Columnists Features

Foreigners scramble for land in Zambia

TEMBO Benedict.

BENEDICT TEMBO
IT IS only in Zambia where citizens and foreigners queue for parcels of land either at the local authorities or at the Ministry of Lands.
I can bet my last coin if any Zambian, irrespective of social status, can acquire land in China, India or South Africa.
That is how sacred land is in some countries.
Yet, nationals of countries where it is impossible to acquire land have found it so easy to do the same here.
No manner of investments – whether in United States dollars, British pounds or indeed euros – can make those countries sell or give land to a Zambian.
Little wonder late Minister of Agriculture Mundia Sikatana once interrupted his boss then, President Levy Mwanawasa, during a tour to India.
During a closed meeting with potential investors, late President Mwanawasa was about to promise land to Indian investors when Mr Sikatana asked to interrupt him.
When Mr Mwanawasa agreed to be interrupted, he asked the Indian minister of lands there if he [Sikatana] went there as an investor and asked for land, he would be given.
The Indian minister of land gave a categorical no reply to Mr Sikatana and the answer was simple: because you are not an Indian.
That is why President Edgar Lungu is concerned about the illegal manner in which land is being sold to foreigners.
“At the rate we are selling our land to foreigners, there is veritable danger that we might render our children landless. The indiscriminate sale of land has an ultimate effect on our children who may end up as squatters in their own country,” President Lungu said.
In a speech delivered to the second meeting of the First Session of the 12th National Assembly on the progress made in the application of national values and principles on March 17 this year, President Lungu said it is saddening that land is sometimes sold so cheaply that the value at which it is being given out could be termed as handouts.
“We, therefore, as a matter of urgency, need to come up with a revised Land Act and policy that guarantees sovereignty over our land, which is a key natural heritage,” he said.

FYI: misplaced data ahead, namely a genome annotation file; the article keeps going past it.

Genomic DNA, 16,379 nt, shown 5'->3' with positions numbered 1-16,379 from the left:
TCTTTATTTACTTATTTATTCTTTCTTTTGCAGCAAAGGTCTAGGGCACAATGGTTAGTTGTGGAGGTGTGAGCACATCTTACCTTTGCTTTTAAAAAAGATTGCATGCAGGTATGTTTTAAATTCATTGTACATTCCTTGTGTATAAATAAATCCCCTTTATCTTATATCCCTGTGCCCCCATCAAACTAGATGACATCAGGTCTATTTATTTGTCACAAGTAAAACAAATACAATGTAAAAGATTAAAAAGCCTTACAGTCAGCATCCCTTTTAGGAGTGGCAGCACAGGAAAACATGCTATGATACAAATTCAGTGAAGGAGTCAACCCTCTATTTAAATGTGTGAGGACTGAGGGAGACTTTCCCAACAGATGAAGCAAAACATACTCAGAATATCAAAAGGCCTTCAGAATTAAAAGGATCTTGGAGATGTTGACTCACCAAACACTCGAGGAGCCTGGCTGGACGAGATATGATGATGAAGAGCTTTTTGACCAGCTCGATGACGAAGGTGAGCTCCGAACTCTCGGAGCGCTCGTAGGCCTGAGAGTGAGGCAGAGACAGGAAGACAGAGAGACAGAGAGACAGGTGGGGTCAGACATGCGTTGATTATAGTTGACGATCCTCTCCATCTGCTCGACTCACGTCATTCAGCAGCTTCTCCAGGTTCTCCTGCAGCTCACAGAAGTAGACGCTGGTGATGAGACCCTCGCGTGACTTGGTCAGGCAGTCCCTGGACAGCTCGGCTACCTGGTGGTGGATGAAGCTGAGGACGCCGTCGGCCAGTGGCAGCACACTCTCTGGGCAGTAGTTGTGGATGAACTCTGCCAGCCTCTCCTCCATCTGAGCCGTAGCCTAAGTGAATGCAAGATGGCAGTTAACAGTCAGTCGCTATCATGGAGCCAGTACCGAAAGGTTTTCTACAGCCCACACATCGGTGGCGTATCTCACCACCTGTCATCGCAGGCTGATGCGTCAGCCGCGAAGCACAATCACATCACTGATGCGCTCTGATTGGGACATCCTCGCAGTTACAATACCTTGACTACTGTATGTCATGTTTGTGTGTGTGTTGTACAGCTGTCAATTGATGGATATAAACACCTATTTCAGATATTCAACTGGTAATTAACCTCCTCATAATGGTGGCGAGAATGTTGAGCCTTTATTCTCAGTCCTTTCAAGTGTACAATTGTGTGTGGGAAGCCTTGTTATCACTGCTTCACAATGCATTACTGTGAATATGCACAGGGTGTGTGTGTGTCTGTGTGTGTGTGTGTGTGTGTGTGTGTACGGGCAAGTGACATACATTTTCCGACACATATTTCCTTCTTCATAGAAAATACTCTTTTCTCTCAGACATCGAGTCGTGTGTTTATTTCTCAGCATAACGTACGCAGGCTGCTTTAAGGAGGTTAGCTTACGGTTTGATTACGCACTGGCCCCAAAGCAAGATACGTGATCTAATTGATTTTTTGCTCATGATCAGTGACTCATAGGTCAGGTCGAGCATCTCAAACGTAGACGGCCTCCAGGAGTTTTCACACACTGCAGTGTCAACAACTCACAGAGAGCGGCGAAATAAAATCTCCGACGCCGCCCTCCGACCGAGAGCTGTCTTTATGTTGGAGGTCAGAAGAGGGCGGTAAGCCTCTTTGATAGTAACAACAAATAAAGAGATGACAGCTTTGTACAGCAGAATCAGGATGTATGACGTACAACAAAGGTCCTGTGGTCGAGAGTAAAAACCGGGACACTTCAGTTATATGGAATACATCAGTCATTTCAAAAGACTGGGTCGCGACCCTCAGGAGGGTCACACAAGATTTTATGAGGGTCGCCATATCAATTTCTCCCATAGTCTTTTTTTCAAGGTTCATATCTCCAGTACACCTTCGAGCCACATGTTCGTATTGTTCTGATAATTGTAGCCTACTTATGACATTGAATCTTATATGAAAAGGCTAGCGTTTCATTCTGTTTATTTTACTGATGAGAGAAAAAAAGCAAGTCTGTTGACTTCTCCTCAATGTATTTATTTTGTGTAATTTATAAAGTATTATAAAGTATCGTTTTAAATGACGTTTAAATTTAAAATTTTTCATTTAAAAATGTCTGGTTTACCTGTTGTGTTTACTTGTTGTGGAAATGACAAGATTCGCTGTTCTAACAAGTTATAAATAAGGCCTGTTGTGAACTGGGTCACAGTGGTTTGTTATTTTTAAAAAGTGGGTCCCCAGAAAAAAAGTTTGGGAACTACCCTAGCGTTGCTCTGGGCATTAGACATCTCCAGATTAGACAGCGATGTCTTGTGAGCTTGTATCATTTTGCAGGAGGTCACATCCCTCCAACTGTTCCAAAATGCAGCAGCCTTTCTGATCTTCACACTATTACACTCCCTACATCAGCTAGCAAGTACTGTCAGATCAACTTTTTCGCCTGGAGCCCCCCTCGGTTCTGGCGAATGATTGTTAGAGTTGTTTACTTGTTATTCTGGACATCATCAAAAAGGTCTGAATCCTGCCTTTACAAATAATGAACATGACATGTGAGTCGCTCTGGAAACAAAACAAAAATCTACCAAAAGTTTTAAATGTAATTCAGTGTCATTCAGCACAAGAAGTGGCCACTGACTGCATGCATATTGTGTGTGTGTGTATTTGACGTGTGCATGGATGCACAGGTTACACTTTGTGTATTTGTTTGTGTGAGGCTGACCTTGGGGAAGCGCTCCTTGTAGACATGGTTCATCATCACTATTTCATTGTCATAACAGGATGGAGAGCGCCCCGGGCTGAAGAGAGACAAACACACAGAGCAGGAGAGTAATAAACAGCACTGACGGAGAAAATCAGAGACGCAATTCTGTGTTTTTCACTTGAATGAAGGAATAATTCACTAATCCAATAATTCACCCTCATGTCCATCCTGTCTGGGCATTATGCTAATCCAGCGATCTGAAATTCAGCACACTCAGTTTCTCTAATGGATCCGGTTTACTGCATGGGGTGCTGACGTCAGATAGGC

President Lungu has since directed the Minister of Lands and Natural Resources to take to Cabinet a revised Lands Act and land policy, which will ensure that our land is protected for our future generations.
“This lack of patriotism with regard to land management shames the selfless spirit of our forefathers and mothers who fought and died so that we could be truly an independent and sovereign state. It is our duty to honour their service to this country by putting our country first in all that we do,” President Lungu said.
A concerned citizen, Davies Mupenda, said: “The President is on firm ground on the matter. The land acquisition procedure is circumvented by greedy Ministry of Lands and Local Authority workers. Perhaps it is only in Zambia where land can be easily obtained by a foreigner.
“However, there is another problem. People of Asian and Somalian origin are easily able to obtain green national registration cards so that they buy off huge tracts of land. People of foreign origin who want to obtain green national registration cards must be subjected to an interview by a panel comprising Immigration,  National Registration, Police, Anti-Corruption Commission and the Drug Enforcement Commission even if they were born in Zambia.”
Mr Mupenda said a proposal he has made to some senior government officials is that land must be advertised for 30 days before it can exchange hands.
“This will allow for objections to be lodged by concerned parties,” he said.
Indeed, there is need to stiffen the measures on how land is acquired and allocated to foreign buyers in Zambia.
The laws of selling land to non-citizens in Zambia must be re-visited so as to ensure that the foreign land buyers do not dispossess Zambians of their land.
Foreigners have a higher power of purchase and this places Zambians in awkward and disadvantaged positions.
There must be equity in land distribution to ensure that Zambians are greatly empowered in acquiring land.
Land is a vital resource that can empower many women and young people and therefore eradicate poverty and make the economy grow and prosper inexorably.
Like President Lungu said, political players, too, need to seriously review the unbecoming behaviour of their party members, especially the so-called cadres, and bring to an end the usurping of powers vested in relevant authorities by way of grabbing land and allocating themselves pieces of land as if they were the law unto themselves.
Surely, there ought to be sanity in our local authorities, who give away land sometimes even in our local heritage sites, ecosystem enclaves, to an extent that natural habitats for our indigenous species get disturbed.
There is need for a land audit to ensure that land which has deposits of natural minerals is given out to cater for individual interests.
Our traditional leaders have been the worst culprits as they have been giving away land to investors disregarding all other considerations such as existing settlements, common grazing areas, burial sites, and access to water for communities.
The author is editorials editor at the Zambia Daily Mail.

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